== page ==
Overcrowding Causes Regional Crisis in Penitentiary Systems

By Gaudin, Andres | NotiSur - South American Political and Economic Affairs, July 15, 2011 | Go to article overview

Overcrowding Causes Regional Crisis in Penitentiary Systems


Gaudin, Andres, NotiSur - South American Political and Economic Affairs


The crisis in South America's penitentiary system is a product of the subhuman overcrowding to which inmates are subjected. "A punishment added to that meted out by the courts," says Alvaro Garce, Uruguay's parliamentary prison commissioner. "A state crime against the people," says Cezar Peluso, president of Brazil's Supremo Tribunal Federal (STF). The crisis is forcing authorities in several countries to try out possible solutions. Chile and Brazil have already licensed--outsourced--services in several prisons, transferring provision of some inmate services--health care, food, hygiene, education--to private companies.

Now, Brazil has announced that it will build the first two private prisons in Latin America, following an experience initiated by the US in the 1980s and then implemented by Great Britain and other European countries.

In late 2010, the Uruguayan Congress approved an emergency law allocating US$15 million to construct new prisons that will reduce overcrowding. (Official statistics indicate the country houses 9,000 prisoners in facilities designed to hold no more than 5,000.)

All South American countries, without exception, face the moral condemnation of humanitarian organizations and specialized agencies of the UN and the Organization of American States (OAS), which have denounced the degrading conditions to which their respective prison populations are subjected.

Brazil takes the lead in private-prison experiment

However, Brazil is moving forward on the path of privatization, which no other country in the region has yet dared to explore. In mid-June, the government officially announced construction of two prisons, based on the Public-Private Partnerships (Parcerias Publico-Privadas, PPPs) model, developed by the British government, which uses private capital to pay for public infrastructure.

The two prisons will be the Complexo Prisional de Ribeirao das Neves in the east-central state of Minas Gerais and the Centro Integrado de Ressocializacao de Itaquitinga in the northeastern state of Pernambuco. The prisons will have a combined capacity of 3,000 inmates.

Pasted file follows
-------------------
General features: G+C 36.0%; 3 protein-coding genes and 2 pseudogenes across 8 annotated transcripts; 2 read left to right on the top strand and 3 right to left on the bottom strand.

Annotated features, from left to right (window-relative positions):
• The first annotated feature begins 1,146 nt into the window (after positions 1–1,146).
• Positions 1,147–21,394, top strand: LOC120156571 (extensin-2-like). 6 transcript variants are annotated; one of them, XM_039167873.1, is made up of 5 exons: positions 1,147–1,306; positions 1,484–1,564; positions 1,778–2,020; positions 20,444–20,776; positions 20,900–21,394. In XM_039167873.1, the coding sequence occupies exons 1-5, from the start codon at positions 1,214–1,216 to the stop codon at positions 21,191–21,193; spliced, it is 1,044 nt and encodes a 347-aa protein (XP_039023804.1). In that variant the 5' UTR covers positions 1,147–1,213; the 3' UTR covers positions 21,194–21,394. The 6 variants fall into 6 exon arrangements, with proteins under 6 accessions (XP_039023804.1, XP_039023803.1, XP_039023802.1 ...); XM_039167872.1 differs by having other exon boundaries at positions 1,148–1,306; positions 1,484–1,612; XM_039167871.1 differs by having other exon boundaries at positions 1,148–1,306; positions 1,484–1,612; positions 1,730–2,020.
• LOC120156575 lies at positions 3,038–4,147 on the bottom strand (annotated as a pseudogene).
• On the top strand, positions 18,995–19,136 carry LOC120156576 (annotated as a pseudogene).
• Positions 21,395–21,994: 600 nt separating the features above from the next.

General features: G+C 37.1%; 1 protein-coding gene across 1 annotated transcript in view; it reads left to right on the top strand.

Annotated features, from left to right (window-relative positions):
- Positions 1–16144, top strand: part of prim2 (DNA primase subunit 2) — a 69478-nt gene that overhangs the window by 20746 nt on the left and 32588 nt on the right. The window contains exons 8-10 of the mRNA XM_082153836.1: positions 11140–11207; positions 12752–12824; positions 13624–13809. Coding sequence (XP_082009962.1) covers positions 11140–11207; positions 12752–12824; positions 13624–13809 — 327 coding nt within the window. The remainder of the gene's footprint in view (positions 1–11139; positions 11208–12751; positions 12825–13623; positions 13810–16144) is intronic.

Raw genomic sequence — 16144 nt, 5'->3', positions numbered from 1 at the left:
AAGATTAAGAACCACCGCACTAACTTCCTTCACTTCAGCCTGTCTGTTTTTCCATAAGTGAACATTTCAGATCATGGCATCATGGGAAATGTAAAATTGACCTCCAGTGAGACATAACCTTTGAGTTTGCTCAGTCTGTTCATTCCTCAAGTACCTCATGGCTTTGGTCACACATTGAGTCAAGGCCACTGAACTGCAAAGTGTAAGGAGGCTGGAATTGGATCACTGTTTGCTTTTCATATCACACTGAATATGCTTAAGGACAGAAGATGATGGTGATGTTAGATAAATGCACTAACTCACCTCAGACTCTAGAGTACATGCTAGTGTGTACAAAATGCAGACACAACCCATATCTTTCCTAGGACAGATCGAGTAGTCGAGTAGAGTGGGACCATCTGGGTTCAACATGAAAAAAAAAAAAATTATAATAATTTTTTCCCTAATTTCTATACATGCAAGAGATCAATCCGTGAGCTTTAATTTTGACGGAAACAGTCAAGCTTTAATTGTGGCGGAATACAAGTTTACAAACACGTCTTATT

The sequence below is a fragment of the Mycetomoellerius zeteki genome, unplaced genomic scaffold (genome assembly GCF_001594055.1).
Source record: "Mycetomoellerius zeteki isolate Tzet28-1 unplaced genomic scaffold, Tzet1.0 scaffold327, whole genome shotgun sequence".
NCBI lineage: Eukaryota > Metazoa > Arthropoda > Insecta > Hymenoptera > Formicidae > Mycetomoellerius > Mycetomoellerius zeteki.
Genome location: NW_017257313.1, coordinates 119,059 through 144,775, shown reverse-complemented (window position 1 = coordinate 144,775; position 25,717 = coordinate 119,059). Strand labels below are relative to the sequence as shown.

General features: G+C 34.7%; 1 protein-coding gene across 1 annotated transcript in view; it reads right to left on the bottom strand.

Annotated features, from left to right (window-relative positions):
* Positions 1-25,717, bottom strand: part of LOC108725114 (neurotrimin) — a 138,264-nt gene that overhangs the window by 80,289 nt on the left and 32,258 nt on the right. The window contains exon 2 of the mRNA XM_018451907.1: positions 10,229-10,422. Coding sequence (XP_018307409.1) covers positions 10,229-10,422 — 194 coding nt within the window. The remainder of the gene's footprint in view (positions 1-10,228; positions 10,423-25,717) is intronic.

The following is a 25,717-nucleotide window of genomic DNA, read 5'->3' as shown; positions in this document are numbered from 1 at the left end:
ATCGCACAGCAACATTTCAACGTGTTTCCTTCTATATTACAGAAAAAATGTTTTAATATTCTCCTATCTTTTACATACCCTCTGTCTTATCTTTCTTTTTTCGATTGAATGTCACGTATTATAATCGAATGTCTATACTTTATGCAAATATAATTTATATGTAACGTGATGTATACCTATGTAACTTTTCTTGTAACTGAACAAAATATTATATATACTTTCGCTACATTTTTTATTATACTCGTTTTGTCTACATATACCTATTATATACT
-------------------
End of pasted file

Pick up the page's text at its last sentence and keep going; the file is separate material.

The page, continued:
Backers of the PPPs, such as Marcos Siqueira Moraes of the Minas Gerais state government, says one advantage of the system is that it allows financing of costly projects, in which the state does not then have to invest millions of dollars. In addition, says Siqueira, "The PPP promotes better service, since private businesses have economic incentives to do a good job."

Nevertheless, PPP detractors say that what happens is just the opposite, and they question whether the state's functions and responsibilities should be put into private hands. That is the position of the Catholic Church's prison ministry (Pastoral Carcelaria), which criticized the new private prisons, saying, "Business participates to make a profit and uses the inmates to achieve that."

The religious organization is not the only one questioning privatization. Other critics fear that turning penitentiaries into businesses could encourage more arrests.

The Minas Gerais government announced that it would pay US$50 per day for each inmate that the Gestores Prisionais Associados (GPA) consortium houses in the prison it is building on the outskirts of Belo Horizonte, the state capital. That comes to US$75,000 per day, US$2.3 million per month, for its projected 1,500 prisoners.

Siqueira Moraes said that the open debate on whether the system would encourage more arrests makes no sense because the state's prisons are already overpopulated. Brazil's prisons are among the most overcrowded in the world. UN figures indicate that some 470,000 inmates are incarcerated in prisons whose maximum capacity is 300,000.

For Siqueira Moraes, private prisons, such as the one in Ribeirao das Neves, will alleviate this situation and, in addition, provide higher quality services for the inmates.

Security expert Lucia Dammert, a Chilean researcher with the Facultad Latinoamericana de Ciencias Sociales (FLACSO), says that, although it is valid to ask whether the private prisons will encourage arrests, she does not think that is the case in countries with high levels of overcrowding. …

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